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Chapter 21

Chapter 21 A.docx

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Department
Economics
Course
ECON 1010
Professor
Sadia Mariam Malik
Semester
Fall

Description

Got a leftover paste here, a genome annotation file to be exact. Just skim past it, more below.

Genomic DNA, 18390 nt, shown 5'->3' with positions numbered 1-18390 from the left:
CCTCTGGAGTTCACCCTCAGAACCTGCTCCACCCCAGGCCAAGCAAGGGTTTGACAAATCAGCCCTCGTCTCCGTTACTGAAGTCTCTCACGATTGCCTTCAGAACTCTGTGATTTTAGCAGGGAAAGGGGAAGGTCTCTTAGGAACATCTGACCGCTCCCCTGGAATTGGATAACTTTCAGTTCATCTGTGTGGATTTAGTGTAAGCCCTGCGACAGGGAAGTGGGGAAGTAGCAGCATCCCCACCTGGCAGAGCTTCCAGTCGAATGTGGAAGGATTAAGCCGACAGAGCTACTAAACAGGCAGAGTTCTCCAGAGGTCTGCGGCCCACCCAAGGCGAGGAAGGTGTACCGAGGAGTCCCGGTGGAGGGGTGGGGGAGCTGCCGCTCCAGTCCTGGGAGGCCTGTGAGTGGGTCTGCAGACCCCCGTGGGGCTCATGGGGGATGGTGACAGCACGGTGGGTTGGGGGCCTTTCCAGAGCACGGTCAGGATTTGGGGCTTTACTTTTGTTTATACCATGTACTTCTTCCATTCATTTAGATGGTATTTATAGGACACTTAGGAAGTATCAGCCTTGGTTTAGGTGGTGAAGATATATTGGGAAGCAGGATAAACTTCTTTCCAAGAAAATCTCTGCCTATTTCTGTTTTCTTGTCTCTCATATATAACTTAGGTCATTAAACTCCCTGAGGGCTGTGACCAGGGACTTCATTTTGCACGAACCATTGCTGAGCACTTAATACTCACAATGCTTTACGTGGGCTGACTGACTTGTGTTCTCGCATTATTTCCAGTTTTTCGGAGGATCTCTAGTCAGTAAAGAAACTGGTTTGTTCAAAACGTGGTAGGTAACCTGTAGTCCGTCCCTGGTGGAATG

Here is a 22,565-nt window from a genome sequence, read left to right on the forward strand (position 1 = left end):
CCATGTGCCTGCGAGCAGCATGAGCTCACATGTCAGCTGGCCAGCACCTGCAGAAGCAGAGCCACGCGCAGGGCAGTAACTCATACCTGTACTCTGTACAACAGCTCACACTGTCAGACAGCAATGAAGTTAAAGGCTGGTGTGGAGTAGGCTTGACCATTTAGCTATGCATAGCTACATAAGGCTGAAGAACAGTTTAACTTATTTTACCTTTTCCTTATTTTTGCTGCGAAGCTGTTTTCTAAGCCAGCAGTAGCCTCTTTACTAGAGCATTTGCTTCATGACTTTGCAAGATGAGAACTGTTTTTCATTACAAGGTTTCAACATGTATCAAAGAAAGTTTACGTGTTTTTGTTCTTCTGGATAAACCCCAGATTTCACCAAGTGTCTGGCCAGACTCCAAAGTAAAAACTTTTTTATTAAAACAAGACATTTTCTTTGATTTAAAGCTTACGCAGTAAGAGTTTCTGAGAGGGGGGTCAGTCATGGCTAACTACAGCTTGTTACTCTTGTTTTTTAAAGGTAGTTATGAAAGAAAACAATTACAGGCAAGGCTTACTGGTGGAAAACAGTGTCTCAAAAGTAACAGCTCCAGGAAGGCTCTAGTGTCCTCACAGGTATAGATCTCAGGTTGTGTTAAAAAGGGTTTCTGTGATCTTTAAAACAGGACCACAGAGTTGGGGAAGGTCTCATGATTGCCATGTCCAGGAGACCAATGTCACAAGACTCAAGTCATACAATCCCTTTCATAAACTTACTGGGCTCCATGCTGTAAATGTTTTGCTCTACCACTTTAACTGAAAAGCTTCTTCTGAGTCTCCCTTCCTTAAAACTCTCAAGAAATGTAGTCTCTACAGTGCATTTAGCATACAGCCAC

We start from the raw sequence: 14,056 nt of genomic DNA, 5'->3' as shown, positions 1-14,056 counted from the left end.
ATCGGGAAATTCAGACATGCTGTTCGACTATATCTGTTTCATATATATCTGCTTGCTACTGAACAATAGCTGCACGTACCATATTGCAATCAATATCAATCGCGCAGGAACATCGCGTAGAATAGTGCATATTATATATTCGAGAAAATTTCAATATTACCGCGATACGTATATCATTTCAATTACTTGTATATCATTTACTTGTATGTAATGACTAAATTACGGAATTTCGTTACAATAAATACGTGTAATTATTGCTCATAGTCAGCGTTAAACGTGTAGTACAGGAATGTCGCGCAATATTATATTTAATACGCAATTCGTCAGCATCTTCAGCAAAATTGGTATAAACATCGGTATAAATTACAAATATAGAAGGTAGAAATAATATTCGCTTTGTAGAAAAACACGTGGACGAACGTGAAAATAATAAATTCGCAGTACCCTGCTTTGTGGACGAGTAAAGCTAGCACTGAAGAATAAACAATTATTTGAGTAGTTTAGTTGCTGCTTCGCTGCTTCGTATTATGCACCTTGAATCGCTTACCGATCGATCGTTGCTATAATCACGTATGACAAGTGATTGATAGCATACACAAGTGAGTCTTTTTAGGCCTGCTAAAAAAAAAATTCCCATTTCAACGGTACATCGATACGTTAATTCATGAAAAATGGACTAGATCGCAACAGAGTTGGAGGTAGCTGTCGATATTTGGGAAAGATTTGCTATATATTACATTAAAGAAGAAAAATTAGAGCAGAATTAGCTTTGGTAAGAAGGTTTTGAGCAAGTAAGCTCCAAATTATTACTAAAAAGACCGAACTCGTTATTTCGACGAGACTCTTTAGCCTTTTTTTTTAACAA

Chapter 21 (Part A) Unemployment Employment and Unemployment The Canadian economy is an incredible job-creating machine. In 2008, 17 million people had jobs, which was 3 million more than in 1998 and 7 million more than in 1978. But not everyone who wants a job can find one. On a typical day, more than 1 million people are unemployed. During a recession, this number rises and during a boom year it falls. At its worst, during the Great Depression, one in every five workers was unemployed. Employment and Unemployment Why Unemployment Is a Problem? Unemployment results in  Lost production and incomes  Lost human capital The loss of income is devastating for those who bear it. Employment benefits create a safety net but don’t fully replace lost wages, and not everyone receives benefits. Prolonged unemployment permanently damages a person’s job prospects by destroying human capital. Employment and Unemployment Labour Force Survey Statistics Canada conducts a monthly population survey to determine the status of the Canadian labour force. The population is divided into two groups: 1. The working-age population—the number of people aged 15 years and older 2. People too young to work (under 15 years of age) Employment and Unemployment The working-age population is divided into two groups: 1. People who are employed 2. People who are unemployed The sum of employed and unemployed workers constitute the labor force. Employment and Unemployment To be counted as employed, a person must have a part time or full time employment. To be counted as unemployed, a person must be in one of the following three categories: 1. Without work but has made specific efforts to find a job within the previous four weeks 2. Waiting to be called back to a job from which he or she has been laid off 3. Waiting to start a new job within 30 days Employment and Unemployment Figure 21.1 shows the labour force categories. Population: 32.9 million Working-age population: 26.6 million Labour force: 17.9 million Employment: 16.9 million Unemployment: 1.0 million Employment and Unemployment Of the 16.9 million employed, … 3.1 million had part-time jobs, … and of these, 0.7 million wanted a full-time job but couldn’t find one. Employment and Unemployment Four Labour Market Indicators  The unemployment rate  The involuntary part-time rate  The employment-to-population ratio  The labour force participation rate Employment and Unemployment The Unemployment Rate The unemployment rate is the percentage of the labour force that is unemployed. The unemployment rate is (Number of people unemployed ÷ labour force)  100. In 2007, the labour force was 17.95 million and 1.08 million were unemployed, so the unemployment rate was 6 percent. The unemployment rate reaches its peaks during recessions. Employment and Unemployment Figure 21.1 shows the unemployment rate: 1960–2008. The unemployment rate increases in a recession. Employment and Unemployment The Involuntary Part-Time Rate The involuntary part-time rate is the percentage of the labour force who work part time but want full- time jobs. The involuntary part-time rate is (Number of involuntary part-time workers ÷ Labour force)  100. In 2007, the 679,000 involuntary part-time workers and the labour force was 17.95 million. The involuntary part-time rate 3.8 percent. Employment and Unemployment The Labour Force Participation Rate The labour force participation rate is the percentage of the working-age population who are members of the labour force. The labour force participation rate is (Labour force ÷ Working-age population)  100. In 2007, the labour force was 17.95 million and the working-age population was 26.55 million. The labour force participation rate was 67.6 percent. Employment and Unemployment The Employment-to-Population Ratio The employment-to-population ratio is the percentage of the working-age population who have jobs. The employment-to-population ratio is (Employment ÷ Working-age population)  100. In 2007, the employment was 16.87 million million and the working-age population was 26.55 million. The employment-to-population ratio was 63.5 percent. Employment and Unemployment Figure 21.3 shows the labour force participation rate and employment-to-population ratio both have upward trends before 1990 and then flatten off after 1990. Unemploymen
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